Serena Williams' 'Sports Illustrated' Cover Is A+

On Monday, Serena Williams earned the latest in a long series of major titles over the course of her career: Serena Williams is Sports Illustrated's Sportsperson of the Year for 2015. The honor comes after a stellar season in which Williams consistently ranked No. 1. Though she came just one Grand Slam short of breaking Steffi Graf's record, Williams played her best season since her first Serena Slam more than 10 years ago with 53 wins out of her 56 matches. These stats may have helped her earn the magazine's honor, but Williams' Sports Illustrated profile paints a much more vivid picture of why she deserves to be Sportsperson of the Year.

In a statement, Sports Illustrated explained that Williams was an easy decision:

Serena has made a very strong case as not only the greatest tennis player of her generation but of all time, and after the string of performances she put together in 2015, she is one of the most dominant athletes playing today.

Judging by this description, one might not guess that Williams is 20 years into her career. Since debuting in 1995, Williams has amassed an incredible 21 Grand Slam titles and shattered numerous records, including becoming the first No. 1 player to have twice as many points as the No. 2 player in the WTA.

But numbers aside, what the publication really focuses on is Williams' tenacity and unbreakable spirit. One of the most revealing, and defining, parts of the profile describes how she overcame multiple body ailments — bruised bones, a strained elbow, a 101-degree fever, and the flu — to remain No. 1 in women's tennis every week for the second consecutive year. Women's tennis legend Chris Evert is quoted in the piece:

If I'd had a 101º fever, I'd default. But she's just different from everybody else.

Her observation offers a glimpse at how Williams has redefined tennis, which will undoubtedly be part of her legacy and is another reason Sports Illustrated has chosen her for its annual cover. The piece notes:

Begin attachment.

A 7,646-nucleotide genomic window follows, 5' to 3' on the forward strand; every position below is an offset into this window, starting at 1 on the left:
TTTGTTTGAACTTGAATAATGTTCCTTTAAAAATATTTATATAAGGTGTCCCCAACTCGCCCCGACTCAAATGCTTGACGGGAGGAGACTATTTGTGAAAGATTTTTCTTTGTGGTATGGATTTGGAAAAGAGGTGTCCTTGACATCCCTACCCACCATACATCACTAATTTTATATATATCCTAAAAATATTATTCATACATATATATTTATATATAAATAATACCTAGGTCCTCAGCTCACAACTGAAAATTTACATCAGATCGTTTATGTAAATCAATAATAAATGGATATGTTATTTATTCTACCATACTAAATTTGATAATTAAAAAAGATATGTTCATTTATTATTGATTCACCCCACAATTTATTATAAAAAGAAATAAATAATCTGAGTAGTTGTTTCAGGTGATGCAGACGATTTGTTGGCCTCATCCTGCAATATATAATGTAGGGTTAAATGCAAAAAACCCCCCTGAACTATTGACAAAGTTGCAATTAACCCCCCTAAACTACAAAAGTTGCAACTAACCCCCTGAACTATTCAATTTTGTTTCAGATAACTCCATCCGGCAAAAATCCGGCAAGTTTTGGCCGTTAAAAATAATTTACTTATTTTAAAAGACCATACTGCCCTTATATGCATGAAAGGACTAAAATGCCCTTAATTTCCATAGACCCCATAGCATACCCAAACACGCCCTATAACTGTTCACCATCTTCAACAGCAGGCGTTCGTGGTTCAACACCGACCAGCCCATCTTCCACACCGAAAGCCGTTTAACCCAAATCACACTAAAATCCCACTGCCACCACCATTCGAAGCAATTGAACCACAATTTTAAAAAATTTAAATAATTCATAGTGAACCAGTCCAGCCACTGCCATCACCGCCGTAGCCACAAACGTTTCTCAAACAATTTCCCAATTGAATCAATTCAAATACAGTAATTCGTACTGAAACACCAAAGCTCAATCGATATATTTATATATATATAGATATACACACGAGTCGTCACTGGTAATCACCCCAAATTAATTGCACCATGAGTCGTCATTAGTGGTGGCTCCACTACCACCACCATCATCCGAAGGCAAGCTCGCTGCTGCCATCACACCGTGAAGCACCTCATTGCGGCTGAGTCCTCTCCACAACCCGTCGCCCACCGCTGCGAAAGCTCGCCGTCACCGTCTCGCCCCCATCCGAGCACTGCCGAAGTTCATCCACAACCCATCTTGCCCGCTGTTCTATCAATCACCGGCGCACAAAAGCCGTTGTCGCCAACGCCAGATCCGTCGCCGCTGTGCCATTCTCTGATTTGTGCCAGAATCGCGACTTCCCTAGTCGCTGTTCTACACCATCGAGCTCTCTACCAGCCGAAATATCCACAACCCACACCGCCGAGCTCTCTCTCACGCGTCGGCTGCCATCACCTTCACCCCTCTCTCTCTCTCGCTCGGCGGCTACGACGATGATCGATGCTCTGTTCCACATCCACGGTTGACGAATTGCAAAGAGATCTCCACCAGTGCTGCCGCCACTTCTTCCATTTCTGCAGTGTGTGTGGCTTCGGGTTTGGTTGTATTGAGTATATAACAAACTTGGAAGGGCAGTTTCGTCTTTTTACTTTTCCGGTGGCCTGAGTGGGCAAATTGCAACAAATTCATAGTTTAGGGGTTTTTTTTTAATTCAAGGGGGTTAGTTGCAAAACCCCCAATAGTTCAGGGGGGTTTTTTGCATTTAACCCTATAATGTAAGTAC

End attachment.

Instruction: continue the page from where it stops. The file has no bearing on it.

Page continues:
At times, then, it became almost easy to forget Williams's ailments, to marvel not just at her relentlessly lethal strokes and serve but also at the pure physicality that has pushed the women's game to a level unforeseen by Graf and certainly by Margaret Court, who holds the Grand Slam record of 24 singles titles.
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But yet another way in which Williams has redefined the sport has nothing to do with her physical abilities. Without a choice, Williams has challenged and defied racial stereotypes that continue to plague professional tennis simply by playing and excelling in the sport. The article recounts a traumatic moment early on in her career when a lesser-known Williams was booed at Indian Wells, where the crowd allegedly hurled racial slurs at her. The incident prompted her to boycott the tournament for the next 14 years, but this year she "proudly returned" for "the love of the game" and with "a new understanding of the true meaning of forgiveness."

What's even more remarkable than her new sense of forgiveness, the profile notes, is that its concurrent with Williams' new sense of activism. Even though she's coming to terms with the racial discrimination that has plagued her journey, she's not going to sit back and watch as the country goes through one of its most tumultuous times in history. She told Sports Illustrated:

I want to help everyone to see the so-called light. But there are a lot of other athletes, actors, politicians who are speaking out—of all colors, by the way. They're not sitting back. They're calling for justice straight away. It makes me look at myself and say, like, What am I doing? I have a platform. I can speak out, too. If one person hears me, maybe that person can speak out and help. I embrace that. I'm willing and happy to be part of this new movement.

Image: Sports Illustrated